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Guidelines for managing acute gastroenteritis
  1. ROBERT MOY, Senior Lecturer in Community Child Health
  1. Institute of Child Health
  2. Clinical Research Building
  3. Whitehall Street, Birmingham B4 6NH, UK

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    Editor,—In his otherwise excellent systematic review of the management of acute gastroenteritis,1 Murphy has overlooked the consensus about the assessment and management of dehydration that forms the basis of the World Health Organisation’s programme for the case management of diarrhoea contained within the guidelines for the newly developed Integrated Management of Childhood Illness (IMCI) strategy.2 The IMCI strategy contains similar but simplified recommendations to those contained in Murphy’s systematic review, and are produced primarily for use by front line health workers in developing countries. However, hospital based paediatricians need to be conversant with this strategy to be able to train and supervise health workers in its use. My personal experience of managing diarrhoea cases in the UK indicates that the IMCI diarrhoea case management guidelines are equally applicable in developed countries.

    The IMCI guidelines first seeks to classify the child with diarrhoea into three categories: acute diarrhoea, persistent diarrhoea, and dysentery. The degree of dehydration is then assessed according the presence or absence of four clinical signs: neurological condition, sunken eyes, degree of thirst, and skin turgor, and classified as being “severe”, “some” or “no” dehydration. The child is treated according to the degree of dehydration.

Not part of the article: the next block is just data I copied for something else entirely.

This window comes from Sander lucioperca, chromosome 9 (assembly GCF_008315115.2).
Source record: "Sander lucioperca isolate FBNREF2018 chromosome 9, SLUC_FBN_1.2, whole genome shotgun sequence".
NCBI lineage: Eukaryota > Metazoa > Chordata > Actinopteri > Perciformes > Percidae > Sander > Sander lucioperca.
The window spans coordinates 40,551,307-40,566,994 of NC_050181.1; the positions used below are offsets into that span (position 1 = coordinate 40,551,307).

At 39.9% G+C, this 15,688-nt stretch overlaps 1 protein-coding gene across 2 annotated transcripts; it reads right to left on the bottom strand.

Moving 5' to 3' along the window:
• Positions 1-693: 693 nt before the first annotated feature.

Children with diarrhoea but no signs of dehydration are treated according to plan A—home based treatment with extra fluids including oral rehydration solution or home based fluids and continued feeding; those with some dehydration according to plan B—supervised oral rehydration over four hours with calculated volumes of oral rehydration solution in a health care facility; those with severe dehydration according to plan C—intravenous rehydration with Ringer’s lactate.

    These instructions are contained in WHO diarrhoea case management charts with their characteristic three colour triage design, which are commonly found in health facilities throughout the developing world.3 These clinical guidelines provide an effective framework for improved diarrhoea case management leading to reduced mortality from one of the major causes of child death worldwide.

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